As with all things great, there comes a time when Elvis is in the building. In other words, there is always someone or something that comes along and does it better, and the spotlight fades. This happens in the marketing world all the time, and the latest “has-been” just might be QR Codes. QR Codes, or quick response codes, were quickly gaining popularity because they were easy and affordable for companies and were convenient for consumers. The little barcodes took consumers right to the company website when they took a picture with their smartphones, and until now this was really the only technology that bridged the gap between traditional and online advertising.
However, SnapTags have recently emerged onto the scene and fixed some of the issues consumers and companies had with QR Codes. SnapTags work like this:
- You have a picture of your logo about the size of a QR Code.
- There is a ring around the logo. The ring has breaks in it which can be changed to create new patterns.
- The pattern of the breaks in the ring identifies the code (much like the different QR Codes or traditional barcodes).
- The code is printed on a company newsletter, brochure, billboard, box, etc.
- Consumers see the code, snap a picture, and will then have access to the URL of the company’s choosing instantly
Below is an example that SpyderLynk, the founders of the SnapTag, posted on their website to help show you the process pictorially:
Sounds similar to a QR code, right? SnapTags are small, easy to use, and convenient for those on the go. However, the codes have made some improvements. Consider some of the limitations that SnapTags fixed with a few of their most notable features:
Why SnapTags Overrule QR Codes
1. QR Codes require the consumer to own a smartphone; SnapTags work with the, shall we say, “dumb” phone.
Any phone with a camera is able to utilize SnapTag technology. Instead of sending someone to the URL on their phones, taking a picture of a SnapTag will send someone the URL in an email or a text message. This allows users to send the messages to their personal email accounts/phone numbers or send the message to a friend. The idea was that sometimes people want to remember to go to a website, but they don’t necessarily want to visit it at the very moment they snap the picture (and for those without a smartphone, they have no choice). SnapTags allow users to come back to the message when it is convenient for them.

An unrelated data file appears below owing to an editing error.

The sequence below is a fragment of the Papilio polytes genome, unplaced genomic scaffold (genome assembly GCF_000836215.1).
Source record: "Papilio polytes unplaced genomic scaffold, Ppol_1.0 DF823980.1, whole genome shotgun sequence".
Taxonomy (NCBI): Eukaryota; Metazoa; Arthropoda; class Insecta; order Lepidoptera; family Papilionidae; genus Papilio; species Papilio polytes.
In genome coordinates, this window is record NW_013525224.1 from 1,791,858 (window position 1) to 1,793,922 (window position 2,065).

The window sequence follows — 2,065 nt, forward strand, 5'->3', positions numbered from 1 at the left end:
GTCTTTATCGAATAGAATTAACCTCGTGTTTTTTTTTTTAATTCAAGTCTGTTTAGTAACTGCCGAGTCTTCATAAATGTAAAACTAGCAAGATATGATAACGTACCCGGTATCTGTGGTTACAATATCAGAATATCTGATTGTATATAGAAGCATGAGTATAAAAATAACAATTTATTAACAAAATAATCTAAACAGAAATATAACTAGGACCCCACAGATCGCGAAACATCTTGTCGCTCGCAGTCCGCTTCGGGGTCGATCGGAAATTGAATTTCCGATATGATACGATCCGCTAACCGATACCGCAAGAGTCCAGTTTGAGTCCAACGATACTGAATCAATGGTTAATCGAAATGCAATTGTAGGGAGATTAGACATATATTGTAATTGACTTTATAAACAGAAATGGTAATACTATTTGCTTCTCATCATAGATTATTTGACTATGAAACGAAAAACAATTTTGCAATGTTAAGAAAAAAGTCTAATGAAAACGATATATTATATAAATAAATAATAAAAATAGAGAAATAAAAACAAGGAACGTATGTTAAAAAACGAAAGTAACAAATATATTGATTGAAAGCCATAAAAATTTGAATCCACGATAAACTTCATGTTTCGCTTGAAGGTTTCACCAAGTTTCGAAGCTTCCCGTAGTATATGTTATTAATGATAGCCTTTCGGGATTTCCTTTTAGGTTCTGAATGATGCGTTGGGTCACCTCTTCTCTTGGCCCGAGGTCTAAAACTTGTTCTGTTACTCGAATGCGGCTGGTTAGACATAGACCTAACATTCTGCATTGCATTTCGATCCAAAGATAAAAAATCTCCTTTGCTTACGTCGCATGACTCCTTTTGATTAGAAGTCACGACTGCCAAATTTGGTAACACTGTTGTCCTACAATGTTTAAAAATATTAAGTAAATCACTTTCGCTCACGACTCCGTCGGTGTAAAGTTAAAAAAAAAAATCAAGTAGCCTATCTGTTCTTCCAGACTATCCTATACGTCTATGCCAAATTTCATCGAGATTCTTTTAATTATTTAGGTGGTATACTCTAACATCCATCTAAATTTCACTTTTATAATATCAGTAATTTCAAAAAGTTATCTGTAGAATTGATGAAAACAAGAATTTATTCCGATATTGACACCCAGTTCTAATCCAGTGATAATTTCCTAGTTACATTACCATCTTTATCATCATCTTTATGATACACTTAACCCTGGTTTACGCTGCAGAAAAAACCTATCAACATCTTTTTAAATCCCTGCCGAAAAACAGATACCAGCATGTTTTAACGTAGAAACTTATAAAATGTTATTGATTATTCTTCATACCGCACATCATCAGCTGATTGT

2. QR Codes were considered ugly by many; not only do SnapTags look nicer, they also work to help increase the visibility of a brand’s logo.
SnapTags look exactly like a company logo. This will certainly help the branding efforts of a company because more people will be paying close attention to your logo. Although QR Codes do have the option to place a logo inside, it is not nearly as clear as a logo displayed with a SnapTag. If nothing else, these codes will help your advertisements look nice.
3. It is difficult to measure the success of a QR Code; SnapTags allow you to keep tight analytics on all your campaigns.
The SnapTag service can calculate how many people snap a photo of one of your codes. According to the founders of SnapTag, this is a customizable feature. In other words, you can pick and choose the data that works best for you and your needs.
Where QR Codes Win: the Downsides to SnapTags
Although SnapTags offer a large number of features and benefits for a company and/or a consumer, they still aren’t perfect. Consider the two instances where you might be better off sticking with your QR Codes:
- Cost – QR Codes are completely free to generate, but SnapTags come at a price. The price depends upon the number of codes you want to generate and how often you want to use the service. You can learn more about SnapTag pricing on their Pricing Structure webpage.
- Popularity – It seems that many consumers are just now figuring out how to use QR Codes, so it may be some time before SnapTags really pick up speed. If you are just starting a small business and don’t have the funds to get started, it might be best to let other companies set the stage before jumping into any sort of an agreement.
The best thing that you company can do is evaluate your target audience and consider whether or not they would react well to SnapTags. If you have an older audience who likely don’t own smartphones and are accustomed to telemarketing, SnapTags would work well. It’s also good to evaluate whether or not you have the funds to pay for the service. If you find that your online ads convert better than your traditional advertisements, you may want to hold off.
The truth is—it’s important that your marketing team is on top of all the latest trends, and SnapTags couldn’t be more current. Think of it this way: If Elvis was in the building, would you want to miss him?